Los Angeles Uses Twitter Episodes to Answer Questions from Public

By Rena Abdusalam 


LOS ANGELES, CA – District Attorney of the Los Angeles County, George Gascón, commented on a variety of topics last week through his Q&A session on Twitter, #AskTheDA, ranging from resentences to DA employees, by using short twitter episodes.


During episode two of the Q&A series, Gascón was asked by a Twitter user if there had been any investigations of the recent bullying and harassing of DDAs by others to vote in favor of the recall. Gascón only replied that the law prohibits him from discussing personal matters.


When inquired if his orders to not enforce the Three Strikes Law was illegal before being given, Gascón said he believes that all his policies are legal.


“In fact, the California Supreme Court has just granted my request to appeal the decision you referenced. Oral Arguments is predicted to begin early next year,” responded Gascón.


He added the California Constitution gives discretion to district attorneys to determine the claimed charges and enhancements, which he fully intends to utilize fairly and in the name of justice.

Episode four was primarily focused on a specific question a user asked: Why did Gascón agree to the exclusion of resentences to prisoners that are serving immense sentences for offenses such as unarmed robberies and burglaries?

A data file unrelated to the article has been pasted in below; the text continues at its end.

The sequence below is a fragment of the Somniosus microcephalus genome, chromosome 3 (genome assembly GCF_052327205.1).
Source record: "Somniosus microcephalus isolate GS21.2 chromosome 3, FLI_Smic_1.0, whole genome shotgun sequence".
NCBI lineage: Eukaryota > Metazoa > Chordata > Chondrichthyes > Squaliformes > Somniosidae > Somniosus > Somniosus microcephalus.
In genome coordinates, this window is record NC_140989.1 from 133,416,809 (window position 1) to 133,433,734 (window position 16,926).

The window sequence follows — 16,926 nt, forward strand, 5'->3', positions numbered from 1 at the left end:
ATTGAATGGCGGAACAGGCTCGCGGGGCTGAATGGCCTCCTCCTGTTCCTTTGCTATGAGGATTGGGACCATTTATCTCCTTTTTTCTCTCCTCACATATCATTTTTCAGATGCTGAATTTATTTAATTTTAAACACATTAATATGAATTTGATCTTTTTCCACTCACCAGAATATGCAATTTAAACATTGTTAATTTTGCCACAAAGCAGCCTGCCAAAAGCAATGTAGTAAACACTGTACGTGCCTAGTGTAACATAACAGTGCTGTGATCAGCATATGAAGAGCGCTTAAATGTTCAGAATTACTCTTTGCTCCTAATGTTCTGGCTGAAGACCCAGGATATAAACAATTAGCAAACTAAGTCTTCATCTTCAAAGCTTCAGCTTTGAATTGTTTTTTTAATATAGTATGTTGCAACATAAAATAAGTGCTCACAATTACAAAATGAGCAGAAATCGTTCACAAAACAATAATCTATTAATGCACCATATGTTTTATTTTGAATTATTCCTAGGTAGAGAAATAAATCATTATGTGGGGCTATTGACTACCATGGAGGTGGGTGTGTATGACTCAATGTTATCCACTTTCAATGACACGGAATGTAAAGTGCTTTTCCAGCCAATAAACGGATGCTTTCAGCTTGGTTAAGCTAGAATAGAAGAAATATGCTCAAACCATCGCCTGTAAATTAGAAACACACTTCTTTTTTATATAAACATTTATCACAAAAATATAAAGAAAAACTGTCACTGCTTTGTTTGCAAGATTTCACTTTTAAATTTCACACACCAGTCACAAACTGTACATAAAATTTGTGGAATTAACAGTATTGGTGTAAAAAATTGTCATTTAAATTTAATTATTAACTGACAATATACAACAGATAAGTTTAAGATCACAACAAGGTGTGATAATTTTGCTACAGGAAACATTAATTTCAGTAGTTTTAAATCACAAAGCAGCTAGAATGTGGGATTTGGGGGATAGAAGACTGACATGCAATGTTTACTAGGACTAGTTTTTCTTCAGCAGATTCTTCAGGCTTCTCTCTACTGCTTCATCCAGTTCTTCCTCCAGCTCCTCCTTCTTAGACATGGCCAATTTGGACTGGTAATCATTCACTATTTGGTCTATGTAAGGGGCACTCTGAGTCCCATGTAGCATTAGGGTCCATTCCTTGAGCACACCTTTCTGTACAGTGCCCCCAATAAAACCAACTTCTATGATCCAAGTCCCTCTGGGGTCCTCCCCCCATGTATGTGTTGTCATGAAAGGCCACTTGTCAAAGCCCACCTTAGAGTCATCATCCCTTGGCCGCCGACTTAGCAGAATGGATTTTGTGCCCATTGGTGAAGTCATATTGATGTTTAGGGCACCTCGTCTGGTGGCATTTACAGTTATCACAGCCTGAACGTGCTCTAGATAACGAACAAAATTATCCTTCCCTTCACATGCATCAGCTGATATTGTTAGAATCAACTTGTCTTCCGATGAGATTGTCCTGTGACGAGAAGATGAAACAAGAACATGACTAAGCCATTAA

“We decided that in order to fairly exercise the power granted to us by the legislature, we need to prioritize those cases that are most vulnerable and the lowest risk of reoffending,” said Gascón. “As you can imagine, there’s a large number of cases that meet this criteria. That’s why we have developed and published priorities for reviewing these cases.”


Gascón added the attorneys start with cases that have circumstances of those accused who are more than 50 years old, at least 10 years in prison, in custody for a non-violent offense, or charged when an adolescent.


“We review these cases very carefully…my staff reviews hundreds of pages of prison records and at the end we submit our recommendation to the court. (which) will make the final determination,” Gascón said. “This is a lengthy process that takes significant time and resources.”


Gascón cited the Los Angeles County District Attorney website, letting the questioner know that the up-to-date information on resentences are on there and reporting, “They can be viewed on our website, but rest assured, my staff is working diligently to make sure that each and every case is evaluated carefully. I appreciate your patience.”

About The Author

Rena is a junior at Davis Senior High School and is currently exploring her interest in the criminal justice system. After high school, she plans to attend college and continue to pursue a career in law.

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